IMPORTANT NOTICE: At Fortis Healthcare, we are fully supportive of the National priorities set out by the Hon’ble Prime Minister of India. Further to the directives of the Government provided in their press release dated 8th Nov 2016, payments at Government hospitals can be made through 500 and 1000 Rupee denomination notes. In view of the hardship being caused to the large number of patients at private hospitals, we have made an urgent representation to the Government that this exemption should apply equally, for payments, at private hospitals. We are following up with the authorities and hope the Government will step in quickly to resolve this anomaly. Meanwhile, at Fortis hospitals across the country, we continue to accept payments through credit card, debit card and electronic banking transfers. As 500 and 1000 Rupee denomination notes are no longer legal tender we are only accepting 100 Rs and lower currency notes. As per Government regulation, a PAN card and legitimate ID proof is however required for payments in cash exceeding Rs 50,000. Meanwhile we continue to ensure that emergency cases get immediate medical attention without delay whatsoever and have put in more administrative staff and help desks to assist patients.

Botulism

Botulism is a rare but serious condition caused by toxins from bacteria called Clostridium botulinum.

Botulism comes in several forms, with the three main forms being:

  • Infant botulism. This most common form of botulism begins after Clostridium botulinum bacterial spores grow in a baby's intestinal tract. It typically occurs between the ages of 2 and 6 months.
  • Foodborne botulism. The harmful bacteria thrive and produce the toxin in environments with little oxygen, such as in canned food.
  • Wound botulism. If these bacteria get into a cut, they can cause a dangerous infection that produces the toxin.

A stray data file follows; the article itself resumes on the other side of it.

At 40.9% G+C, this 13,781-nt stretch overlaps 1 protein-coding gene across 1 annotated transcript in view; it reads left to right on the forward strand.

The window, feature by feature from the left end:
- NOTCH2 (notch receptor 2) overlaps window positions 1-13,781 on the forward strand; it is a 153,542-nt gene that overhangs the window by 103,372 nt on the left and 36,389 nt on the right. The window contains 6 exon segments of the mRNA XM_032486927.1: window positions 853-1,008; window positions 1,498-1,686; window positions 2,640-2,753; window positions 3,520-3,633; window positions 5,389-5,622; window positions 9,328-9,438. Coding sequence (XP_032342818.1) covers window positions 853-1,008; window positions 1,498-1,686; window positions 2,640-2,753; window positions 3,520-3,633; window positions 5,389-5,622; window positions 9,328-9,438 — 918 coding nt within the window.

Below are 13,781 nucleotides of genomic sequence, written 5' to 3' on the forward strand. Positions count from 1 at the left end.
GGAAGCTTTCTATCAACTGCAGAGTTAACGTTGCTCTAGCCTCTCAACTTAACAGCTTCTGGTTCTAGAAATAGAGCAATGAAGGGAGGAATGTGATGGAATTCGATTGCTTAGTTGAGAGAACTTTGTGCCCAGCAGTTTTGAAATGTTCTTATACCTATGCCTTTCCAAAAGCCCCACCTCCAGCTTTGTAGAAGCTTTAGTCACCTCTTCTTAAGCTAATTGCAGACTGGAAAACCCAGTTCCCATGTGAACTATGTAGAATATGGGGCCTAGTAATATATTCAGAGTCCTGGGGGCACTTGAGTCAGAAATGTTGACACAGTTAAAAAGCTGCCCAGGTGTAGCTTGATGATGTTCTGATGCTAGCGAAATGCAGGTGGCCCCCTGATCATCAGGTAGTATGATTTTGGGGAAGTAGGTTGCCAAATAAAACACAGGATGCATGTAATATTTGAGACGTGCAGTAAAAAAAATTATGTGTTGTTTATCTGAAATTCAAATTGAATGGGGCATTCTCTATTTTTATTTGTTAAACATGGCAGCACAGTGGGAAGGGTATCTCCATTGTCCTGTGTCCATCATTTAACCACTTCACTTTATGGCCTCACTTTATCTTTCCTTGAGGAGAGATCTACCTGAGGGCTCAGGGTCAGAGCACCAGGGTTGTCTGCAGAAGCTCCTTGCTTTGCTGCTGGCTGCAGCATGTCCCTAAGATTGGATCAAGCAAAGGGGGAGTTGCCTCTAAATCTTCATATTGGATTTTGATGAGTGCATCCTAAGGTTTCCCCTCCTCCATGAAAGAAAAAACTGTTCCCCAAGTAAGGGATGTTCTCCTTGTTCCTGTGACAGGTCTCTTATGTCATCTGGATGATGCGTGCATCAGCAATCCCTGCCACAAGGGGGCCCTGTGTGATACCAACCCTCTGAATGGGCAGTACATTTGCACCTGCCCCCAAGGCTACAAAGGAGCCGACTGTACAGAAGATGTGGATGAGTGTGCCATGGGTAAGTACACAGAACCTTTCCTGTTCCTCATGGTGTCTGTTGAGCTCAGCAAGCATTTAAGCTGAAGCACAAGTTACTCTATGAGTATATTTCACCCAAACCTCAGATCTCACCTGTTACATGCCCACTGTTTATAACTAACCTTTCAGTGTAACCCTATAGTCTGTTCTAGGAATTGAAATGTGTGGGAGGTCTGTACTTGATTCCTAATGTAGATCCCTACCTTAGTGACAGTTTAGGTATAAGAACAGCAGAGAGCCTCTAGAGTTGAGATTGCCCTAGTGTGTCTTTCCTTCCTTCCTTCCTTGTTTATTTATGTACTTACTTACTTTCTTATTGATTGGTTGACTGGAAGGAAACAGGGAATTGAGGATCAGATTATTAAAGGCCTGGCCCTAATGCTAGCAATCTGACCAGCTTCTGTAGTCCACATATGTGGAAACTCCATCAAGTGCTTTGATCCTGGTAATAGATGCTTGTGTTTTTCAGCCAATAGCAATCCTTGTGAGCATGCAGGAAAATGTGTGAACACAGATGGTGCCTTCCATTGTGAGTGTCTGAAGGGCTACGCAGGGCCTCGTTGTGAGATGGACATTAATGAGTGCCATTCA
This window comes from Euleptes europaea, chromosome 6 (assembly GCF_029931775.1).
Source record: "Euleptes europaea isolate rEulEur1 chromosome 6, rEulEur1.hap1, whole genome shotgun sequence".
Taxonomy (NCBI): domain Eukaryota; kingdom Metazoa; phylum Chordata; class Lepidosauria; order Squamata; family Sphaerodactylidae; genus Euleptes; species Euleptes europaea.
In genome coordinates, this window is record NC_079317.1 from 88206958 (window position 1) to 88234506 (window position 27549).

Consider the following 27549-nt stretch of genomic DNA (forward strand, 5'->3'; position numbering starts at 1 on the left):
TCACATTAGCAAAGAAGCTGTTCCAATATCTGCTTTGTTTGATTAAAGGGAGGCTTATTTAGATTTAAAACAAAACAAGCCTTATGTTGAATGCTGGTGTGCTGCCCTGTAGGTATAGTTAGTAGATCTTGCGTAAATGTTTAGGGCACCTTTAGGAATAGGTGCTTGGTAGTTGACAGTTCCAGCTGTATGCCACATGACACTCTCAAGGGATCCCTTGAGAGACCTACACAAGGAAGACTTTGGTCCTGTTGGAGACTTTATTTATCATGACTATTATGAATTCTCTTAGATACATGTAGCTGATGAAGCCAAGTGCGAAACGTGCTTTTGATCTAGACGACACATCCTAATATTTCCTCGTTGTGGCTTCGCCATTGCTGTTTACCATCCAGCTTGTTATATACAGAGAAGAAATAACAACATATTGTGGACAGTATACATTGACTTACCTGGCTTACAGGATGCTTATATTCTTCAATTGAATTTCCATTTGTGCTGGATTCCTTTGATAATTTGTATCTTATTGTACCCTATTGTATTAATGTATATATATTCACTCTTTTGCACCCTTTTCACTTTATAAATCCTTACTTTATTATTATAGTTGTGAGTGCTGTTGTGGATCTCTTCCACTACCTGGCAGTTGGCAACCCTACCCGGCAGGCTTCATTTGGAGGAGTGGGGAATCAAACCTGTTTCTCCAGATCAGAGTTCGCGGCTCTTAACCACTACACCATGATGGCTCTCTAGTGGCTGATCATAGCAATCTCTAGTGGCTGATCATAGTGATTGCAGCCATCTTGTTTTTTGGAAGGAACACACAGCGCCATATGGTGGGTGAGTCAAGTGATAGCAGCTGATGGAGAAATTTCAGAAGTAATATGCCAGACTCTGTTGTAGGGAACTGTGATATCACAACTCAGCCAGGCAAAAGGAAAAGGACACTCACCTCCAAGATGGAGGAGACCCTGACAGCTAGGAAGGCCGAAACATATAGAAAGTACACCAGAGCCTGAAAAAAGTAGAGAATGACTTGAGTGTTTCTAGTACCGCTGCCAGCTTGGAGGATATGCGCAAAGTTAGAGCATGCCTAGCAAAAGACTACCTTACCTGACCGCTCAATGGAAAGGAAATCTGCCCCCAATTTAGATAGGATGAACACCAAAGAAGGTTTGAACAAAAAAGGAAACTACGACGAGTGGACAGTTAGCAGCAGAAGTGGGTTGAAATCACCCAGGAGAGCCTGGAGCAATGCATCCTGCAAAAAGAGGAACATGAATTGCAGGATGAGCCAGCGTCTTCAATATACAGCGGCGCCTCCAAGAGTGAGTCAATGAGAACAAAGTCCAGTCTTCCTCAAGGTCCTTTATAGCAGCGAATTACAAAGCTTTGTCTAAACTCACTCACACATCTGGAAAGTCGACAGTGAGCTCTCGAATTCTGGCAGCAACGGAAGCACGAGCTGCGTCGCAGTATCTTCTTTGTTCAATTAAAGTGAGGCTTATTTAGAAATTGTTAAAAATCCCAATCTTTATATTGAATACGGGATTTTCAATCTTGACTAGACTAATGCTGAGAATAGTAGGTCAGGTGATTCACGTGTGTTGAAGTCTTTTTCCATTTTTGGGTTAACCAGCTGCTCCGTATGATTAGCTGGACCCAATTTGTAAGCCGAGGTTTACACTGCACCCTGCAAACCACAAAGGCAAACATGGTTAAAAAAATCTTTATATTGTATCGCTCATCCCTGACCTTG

All types of botulism can be fatal and are considered medical emergencies.


Symptoms Causes Complications Prevention

Foodborne botulism

Signs and symptoms of foodborne botulism typically begin between 18 and 36 hours after the toxin gets into your body, but can range from a few hours to several days, depending on the amount of toxin ingested. Signs and symptoms of foodborne botulism include:

  • Difficulty swallowing or speaking
  • Dry mouth
  • Facial weakness on both sides of the face
  • Blurred or double vision
  • Drooping eyelids
  • Trouble breathing
  • Nausea, vomiting and abdominal cramps
  • Paralysis

Wound botulism

Most people who develop wound botulism inject drugs several times a day, so it's difficult to determine how long it takes for signs and symptoms to develop after the toxin enters the body. Most common in people who inject black tar heroin, wound botulism signs and symptoms include:

  • Difficulty swallowing or speaking
  • Facial weakness on both sides of the face
  • Blurred or double vision
  • Drooping eyelids
  • Trouble breathing
  • Paralysis

Infant botulism

If infant botulism is related to food, such as honey, problems generally will begin within 18 to 36 hours after the toxin enters the baby's body. Signs and symptoms include:

  • Constipation (often the first sign)
  • Floppy movements due to muscle weakness and trouble controlling the head
  • Weak cry
  • Irritability
  • Drooling
  • Drooping eyelids
  • Tiredness
  • Difficulty sucking or feeding
  • Paralysis

Certain signs and symptoms usually are absent with botulism, including no elevation in blood pressure or heart rate, no confusion, and no fever. However, fever is sometimes present with wound botulism.

When to see a doctor

Seek urgent medical care if you suspect that you have botulism. Early treatment increases your chances of survival. Seeking medical care promptly may also serve to alert public health authorities. They can keep other people from eating contaminated food.


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